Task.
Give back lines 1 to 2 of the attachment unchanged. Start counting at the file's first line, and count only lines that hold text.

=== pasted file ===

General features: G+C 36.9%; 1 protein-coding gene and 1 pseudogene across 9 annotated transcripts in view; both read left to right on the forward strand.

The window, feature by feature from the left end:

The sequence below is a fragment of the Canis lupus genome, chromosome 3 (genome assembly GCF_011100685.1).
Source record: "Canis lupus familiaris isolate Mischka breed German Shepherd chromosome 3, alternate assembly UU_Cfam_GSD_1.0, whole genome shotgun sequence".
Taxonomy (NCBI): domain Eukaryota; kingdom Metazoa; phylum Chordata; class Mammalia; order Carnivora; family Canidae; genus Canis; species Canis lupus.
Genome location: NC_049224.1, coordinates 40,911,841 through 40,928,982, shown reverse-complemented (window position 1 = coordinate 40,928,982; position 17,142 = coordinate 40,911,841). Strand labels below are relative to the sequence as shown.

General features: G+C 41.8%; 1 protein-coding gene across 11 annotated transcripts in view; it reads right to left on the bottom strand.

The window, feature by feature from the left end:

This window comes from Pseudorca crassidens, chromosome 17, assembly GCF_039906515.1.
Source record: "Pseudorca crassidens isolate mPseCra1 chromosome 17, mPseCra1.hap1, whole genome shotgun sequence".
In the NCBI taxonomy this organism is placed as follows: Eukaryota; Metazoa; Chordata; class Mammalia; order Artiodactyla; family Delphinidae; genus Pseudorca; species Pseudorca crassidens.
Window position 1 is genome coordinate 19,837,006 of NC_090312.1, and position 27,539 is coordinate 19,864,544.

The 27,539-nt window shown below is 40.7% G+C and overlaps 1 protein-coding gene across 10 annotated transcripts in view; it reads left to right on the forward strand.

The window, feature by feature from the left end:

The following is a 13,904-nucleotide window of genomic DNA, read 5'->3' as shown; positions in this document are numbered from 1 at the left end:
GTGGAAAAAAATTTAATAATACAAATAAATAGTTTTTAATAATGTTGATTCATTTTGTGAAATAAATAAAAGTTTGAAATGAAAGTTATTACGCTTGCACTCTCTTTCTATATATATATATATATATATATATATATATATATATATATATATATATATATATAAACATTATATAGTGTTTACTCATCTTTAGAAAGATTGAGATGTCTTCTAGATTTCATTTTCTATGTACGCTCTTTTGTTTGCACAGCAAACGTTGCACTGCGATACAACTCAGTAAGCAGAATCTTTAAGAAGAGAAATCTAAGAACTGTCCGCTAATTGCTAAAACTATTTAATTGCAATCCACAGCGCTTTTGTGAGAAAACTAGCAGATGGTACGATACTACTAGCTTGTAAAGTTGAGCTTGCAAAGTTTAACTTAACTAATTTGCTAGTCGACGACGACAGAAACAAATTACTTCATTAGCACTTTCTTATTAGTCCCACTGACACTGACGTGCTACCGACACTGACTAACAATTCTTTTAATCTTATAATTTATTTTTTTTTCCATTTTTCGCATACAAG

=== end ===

General features: G+C 36.9%; 1 protein-coding gene and 1 pseudogene across 9 annotated transcripts in view; both read left to right on the forward strand.

The window, feature by feature from the left end: